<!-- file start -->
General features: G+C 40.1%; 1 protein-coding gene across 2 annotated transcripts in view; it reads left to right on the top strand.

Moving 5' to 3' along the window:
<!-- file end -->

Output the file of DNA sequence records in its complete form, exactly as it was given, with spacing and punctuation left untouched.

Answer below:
General features: G+C 40.1%; 1 protein-coding gene across 2 annotated transcripts in view; it reads left to right on the top strand.

Moving 5' to 3' along the window: